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Master Class

Manners Matter Jodi Rubtchinsky Smith ’90 Etiquette consultant Jodi R. R. Smith ’90 offers advice for new graduates— and others—on navigating a diverse and modern workplace. Interview by Sandra Knispel
masterclass (Illustration: David Cowles for Rochester Review)

Graduating from college into a workplace environment can feel like an abrupt transition. If I had one word of etiquette advice, it would be “boundaries.” When you’re in college and you’re talking to your friends, it’s not a big deal. When your friends on the Quad say, “Hey, how was your weekend?” you can say, “Oh my gosh, I went to a party, you can’t believe how much I drank.” But when your professional colleagues say, “How was your weekend?” you really have to edit your response. You can say, “I went to a party, and it was fabulous. I had a great time!”

Professional etiquette comes down to the ABCs: attire, behavior, and communication. The first couple of days on the job I’m going to dress up a bit. I’m going to be a little more cautious. If I’m introduced to somebody whose name is Jodi Smith, in college I would have said something like, “Hey, Jodi, how’s it going?” In this situation, however, I would say something like, “Oh, Ms. Smith, it’s a pleasure to meet you,” and then allow that person to say “No, please call me Jodi.”

The overarching guideline is that it’s always better to be more respectful than less. This carries through all of our communications, including electronic. When I’m emailing somebody, especially for the first time, whether inside the company or organization, or outside, I’m going to default to a more formal approach. I’m not going to contact a client and call them Bob. Instead I’m going to say, “Dear Mr. Jones, I’m new at Athlete Corporation. I’d like to introduce myself. I will be one of your points of contact going forward.” Your default setting should be formal because you can always scale back.

Business meals are essentially a giant game of follow the leader. Once you know who the host is, do what they do. If they order a drink, you should order a drink. If they don’t order an appetizer, you shouldn’t order one. When you get to the end of the meal and they order a coffee, if you’re not a coffee drinker, you can have a cup of tea or a hot chocolate. Order something, but don’t order a piece of cake if they aren’t ordering dessert. And get through the meal without grossing anybody out: no chewing with your mouth open, or blowing your nose at the table, no picking the black olives out of your salad and putting them on the Siberia of your bread and butter plate.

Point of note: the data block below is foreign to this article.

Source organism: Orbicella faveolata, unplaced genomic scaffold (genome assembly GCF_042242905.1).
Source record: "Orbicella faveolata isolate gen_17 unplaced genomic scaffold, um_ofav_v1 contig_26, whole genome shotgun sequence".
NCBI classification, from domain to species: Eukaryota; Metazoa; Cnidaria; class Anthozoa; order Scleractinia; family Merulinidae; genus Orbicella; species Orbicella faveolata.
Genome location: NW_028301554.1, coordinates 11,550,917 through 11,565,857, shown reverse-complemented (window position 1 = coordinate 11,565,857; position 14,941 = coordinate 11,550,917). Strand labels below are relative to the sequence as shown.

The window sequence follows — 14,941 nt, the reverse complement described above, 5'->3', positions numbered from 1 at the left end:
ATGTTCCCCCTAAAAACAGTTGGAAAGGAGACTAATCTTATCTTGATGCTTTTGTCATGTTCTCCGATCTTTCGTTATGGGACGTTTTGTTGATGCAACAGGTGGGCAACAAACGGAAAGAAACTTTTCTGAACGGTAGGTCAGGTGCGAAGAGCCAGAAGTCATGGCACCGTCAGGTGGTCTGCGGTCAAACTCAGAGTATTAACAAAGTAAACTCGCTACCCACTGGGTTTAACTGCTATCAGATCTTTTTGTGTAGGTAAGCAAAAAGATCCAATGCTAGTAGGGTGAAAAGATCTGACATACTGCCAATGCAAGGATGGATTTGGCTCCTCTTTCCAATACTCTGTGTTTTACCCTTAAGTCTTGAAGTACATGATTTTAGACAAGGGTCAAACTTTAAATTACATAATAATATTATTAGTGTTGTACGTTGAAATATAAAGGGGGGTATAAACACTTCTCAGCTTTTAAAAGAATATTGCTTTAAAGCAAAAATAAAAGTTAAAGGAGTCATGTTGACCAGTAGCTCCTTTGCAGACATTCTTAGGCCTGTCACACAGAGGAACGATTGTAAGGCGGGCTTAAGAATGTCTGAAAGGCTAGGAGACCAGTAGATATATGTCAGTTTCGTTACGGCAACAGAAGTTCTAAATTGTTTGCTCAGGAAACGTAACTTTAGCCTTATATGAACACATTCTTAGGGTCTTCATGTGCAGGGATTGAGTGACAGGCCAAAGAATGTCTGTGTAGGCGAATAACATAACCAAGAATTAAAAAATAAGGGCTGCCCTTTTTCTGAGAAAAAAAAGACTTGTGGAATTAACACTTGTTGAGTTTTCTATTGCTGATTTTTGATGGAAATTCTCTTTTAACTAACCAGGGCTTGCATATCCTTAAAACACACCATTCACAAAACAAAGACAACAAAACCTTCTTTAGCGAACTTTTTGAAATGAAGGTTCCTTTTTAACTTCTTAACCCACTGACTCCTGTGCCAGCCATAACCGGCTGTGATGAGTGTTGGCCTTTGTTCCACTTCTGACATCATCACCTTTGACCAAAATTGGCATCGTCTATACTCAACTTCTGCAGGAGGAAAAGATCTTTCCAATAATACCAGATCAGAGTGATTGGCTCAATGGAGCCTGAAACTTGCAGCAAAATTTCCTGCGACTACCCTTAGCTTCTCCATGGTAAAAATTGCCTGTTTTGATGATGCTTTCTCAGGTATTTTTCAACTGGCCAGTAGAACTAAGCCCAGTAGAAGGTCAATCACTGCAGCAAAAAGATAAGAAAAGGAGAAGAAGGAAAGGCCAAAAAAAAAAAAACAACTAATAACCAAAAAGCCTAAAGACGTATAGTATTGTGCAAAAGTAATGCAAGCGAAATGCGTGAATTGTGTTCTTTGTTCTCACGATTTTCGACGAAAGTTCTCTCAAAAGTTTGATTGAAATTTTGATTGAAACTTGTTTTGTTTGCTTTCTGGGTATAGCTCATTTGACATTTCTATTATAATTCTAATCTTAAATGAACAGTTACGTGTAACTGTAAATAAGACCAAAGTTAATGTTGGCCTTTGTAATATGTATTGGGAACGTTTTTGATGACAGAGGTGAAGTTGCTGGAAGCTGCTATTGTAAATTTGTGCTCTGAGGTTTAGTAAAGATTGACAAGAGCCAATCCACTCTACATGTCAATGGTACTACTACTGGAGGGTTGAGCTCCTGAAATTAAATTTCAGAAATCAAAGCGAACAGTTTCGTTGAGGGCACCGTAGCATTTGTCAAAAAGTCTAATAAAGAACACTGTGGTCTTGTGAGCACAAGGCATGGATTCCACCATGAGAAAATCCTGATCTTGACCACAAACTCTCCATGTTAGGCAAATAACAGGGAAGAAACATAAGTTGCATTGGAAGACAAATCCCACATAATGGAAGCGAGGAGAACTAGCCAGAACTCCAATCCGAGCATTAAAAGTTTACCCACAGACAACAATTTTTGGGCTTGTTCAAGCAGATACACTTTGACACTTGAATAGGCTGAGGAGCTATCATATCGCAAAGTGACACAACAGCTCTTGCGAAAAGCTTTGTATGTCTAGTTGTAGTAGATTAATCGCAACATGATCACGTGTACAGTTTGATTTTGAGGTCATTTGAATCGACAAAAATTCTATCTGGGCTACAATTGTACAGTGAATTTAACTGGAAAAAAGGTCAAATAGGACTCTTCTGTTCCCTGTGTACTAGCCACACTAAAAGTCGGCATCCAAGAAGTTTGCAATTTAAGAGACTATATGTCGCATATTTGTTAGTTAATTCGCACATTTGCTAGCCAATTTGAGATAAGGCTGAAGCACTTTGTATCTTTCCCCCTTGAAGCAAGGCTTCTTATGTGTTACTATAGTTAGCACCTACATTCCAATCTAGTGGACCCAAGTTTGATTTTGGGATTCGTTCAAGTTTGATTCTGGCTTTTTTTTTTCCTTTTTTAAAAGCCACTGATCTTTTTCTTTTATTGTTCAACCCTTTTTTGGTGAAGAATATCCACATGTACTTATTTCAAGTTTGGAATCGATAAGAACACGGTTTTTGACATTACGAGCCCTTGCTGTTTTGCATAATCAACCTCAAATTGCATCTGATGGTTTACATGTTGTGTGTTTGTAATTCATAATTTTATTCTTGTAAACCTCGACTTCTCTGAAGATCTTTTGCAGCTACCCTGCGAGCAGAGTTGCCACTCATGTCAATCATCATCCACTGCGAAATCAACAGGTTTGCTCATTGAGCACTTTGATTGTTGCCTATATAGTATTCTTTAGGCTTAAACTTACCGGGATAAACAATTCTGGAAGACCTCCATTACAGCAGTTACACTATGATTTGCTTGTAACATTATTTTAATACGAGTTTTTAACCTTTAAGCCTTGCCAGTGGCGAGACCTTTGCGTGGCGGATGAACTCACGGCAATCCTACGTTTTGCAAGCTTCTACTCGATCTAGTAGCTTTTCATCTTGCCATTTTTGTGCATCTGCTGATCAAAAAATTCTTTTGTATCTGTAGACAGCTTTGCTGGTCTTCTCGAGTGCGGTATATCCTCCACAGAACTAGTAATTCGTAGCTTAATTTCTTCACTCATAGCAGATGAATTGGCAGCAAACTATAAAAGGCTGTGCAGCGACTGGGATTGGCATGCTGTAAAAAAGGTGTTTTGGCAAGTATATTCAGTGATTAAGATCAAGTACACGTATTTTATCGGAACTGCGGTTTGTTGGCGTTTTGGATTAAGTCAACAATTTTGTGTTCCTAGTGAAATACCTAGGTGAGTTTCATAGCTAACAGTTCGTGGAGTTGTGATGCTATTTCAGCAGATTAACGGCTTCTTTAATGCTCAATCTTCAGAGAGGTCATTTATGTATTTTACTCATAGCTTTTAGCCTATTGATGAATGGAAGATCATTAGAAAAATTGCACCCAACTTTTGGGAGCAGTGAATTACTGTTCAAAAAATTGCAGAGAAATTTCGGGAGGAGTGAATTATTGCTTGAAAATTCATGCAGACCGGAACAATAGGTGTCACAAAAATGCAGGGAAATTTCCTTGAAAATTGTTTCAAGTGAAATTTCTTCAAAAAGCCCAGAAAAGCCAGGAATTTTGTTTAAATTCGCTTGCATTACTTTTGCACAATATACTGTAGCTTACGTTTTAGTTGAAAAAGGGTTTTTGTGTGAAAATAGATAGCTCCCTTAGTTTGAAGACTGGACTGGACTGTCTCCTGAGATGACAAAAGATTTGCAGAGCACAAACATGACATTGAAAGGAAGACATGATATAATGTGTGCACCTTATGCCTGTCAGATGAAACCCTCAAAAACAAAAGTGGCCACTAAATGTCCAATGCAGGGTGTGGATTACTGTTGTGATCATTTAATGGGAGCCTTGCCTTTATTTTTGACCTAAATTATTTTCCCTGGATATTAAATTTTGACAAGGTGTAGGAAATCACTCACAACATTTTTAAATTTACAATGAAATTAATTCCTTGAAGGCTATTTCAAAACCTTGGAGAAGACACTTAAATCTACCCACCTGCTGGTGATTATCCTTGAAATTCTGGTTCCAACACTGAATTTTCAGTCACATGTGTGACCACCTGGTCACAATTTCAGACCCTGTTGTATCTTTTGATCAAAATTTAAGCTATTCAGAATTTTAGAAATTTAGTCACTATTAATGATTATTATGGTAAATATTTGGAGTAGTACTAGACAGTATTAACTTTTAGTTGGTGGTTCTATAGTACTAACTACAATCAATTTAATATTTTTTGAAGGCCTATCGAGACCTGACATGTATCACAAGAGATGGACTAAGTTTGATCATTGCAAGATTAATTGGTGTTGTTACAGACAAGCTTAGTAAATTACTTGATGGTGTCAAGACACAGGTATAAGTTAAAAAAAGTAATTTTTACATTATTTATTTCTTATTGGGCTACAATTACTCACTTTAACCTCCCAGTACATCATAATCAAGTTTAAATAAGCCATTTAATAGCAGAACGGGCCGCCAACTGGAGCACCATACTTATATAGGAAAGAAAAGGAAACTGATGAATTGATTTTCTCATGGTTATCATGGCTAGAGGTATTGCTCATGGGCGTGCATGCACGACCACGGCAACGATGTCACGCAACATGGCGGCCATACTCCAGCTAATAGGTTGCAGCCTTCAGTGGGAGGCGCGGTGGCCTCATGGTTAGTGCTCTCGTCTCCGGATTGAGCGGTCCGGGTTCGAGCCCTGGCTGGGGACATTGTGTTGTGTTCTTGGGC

There are a couple of situations where I’d recommend not following the leader. They concern alcohol and cellphones. Even if your manager and other coworkers are getting tipsy, you should keep your wits about you. Likewise, your manager or others may have their cell phones on—checking our cellphones stimulates the same part of our brain that gets activated when we gamble—but you have to learn to turn your phone off. When you’re in a meeting, unless your manager tells you to keep your phone on, your phone should be off. The same goes for a business meal or a reception. The exception is if someone says to you, “Show me a picture of your dog!” Then, you can pull out your cell phone to show the puppy picture.

I often say that having good manners is not about being perfect. Perfect people are terribly boring. Rochester psychology professors Edward Deci and Richard Ryan have greatly affected my work with their self-determination theory. Everything I do is about people. It’s about what motivates people internally—internal versus external motivation. It’s about what motives people as individuals and then watching people in groups, how they behave in groups. That realization was really sparked at the University of Rochester, by taking their course. Ultimately, etiquette is about being comfortable with yourself, having confidence that you are doing the right thing, and making other people feel at ease.

Jodi Rubtchinsky Smith ’90

Mannersmith.com

President and owner of Mannersmith Etiquette Consulting; workshop leader; author of The Etiquette Book: A Complete Guide to Modern Manners (Sterling, 2011)

Home: Boston

Major: Psychology

On evolving manners: “Having good manners is understanding the situation and being able to act appropriately. Mores change. In the olden days, the man asked the woman and paid for the date. But in the world of modern manners, the person asking does the paying. Also, I would never ask somebody in a bathroom what their birth gender was. It’s rude. If they are presenting as a female and they are more comfortable in a female bathroom, that’s where they should go to the bathroom.”